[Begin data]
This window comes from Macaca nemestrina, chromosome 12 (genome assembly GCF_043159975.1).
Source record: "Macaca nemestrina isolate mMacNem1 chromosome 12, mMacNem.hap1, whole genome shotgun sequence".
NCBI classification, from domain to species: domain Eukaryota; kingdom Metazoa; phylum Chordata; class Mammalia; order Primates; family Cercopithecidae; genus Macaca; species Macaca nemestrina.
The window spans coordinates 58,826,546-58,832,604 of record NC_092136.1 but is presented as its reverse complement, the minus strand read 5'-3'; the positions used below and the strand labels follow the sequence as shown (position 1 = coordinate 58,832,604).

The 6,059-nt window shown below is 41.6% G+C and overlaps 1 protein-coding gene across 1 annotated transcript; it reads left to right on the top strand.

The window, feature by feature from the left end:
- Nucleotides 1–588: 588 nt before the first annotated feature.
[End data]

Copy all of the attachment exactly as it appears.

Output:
This window comes from Macaca nemestrina, chromosome 12 (genome assembly GCF_043159975.1).
Source record: "Macaca nemestrina isolate mMacNem1 chromosome 12, mMacNem.hap1, whole genome shotgun sequence".
NCBI classification, from domain to species: domain Eukaryota; kingdom Metazoa; phylum Chordata; class Mammalia; order Primates; family Cercopithecidae; genus Macaca; species Macaca nemestrina.
The window spans coordinates 58,826,546-58,832,604 of record NC_092136.1 but is presented as its reverse complement, the minus strand read 5'-3'; the positions used below and the strand labels follow the sequence as shown (position 1 = coordinate 58,832,604).

The 6,059-nt window shown below is 41.6% G+C and overlaps 1 protein-coding gene across 1 annotated transcript; it reads left to right on the top strand.

The window, feature by feature from the left end:
- Nucleotides 1–588: 588 nt before the first annotated feature.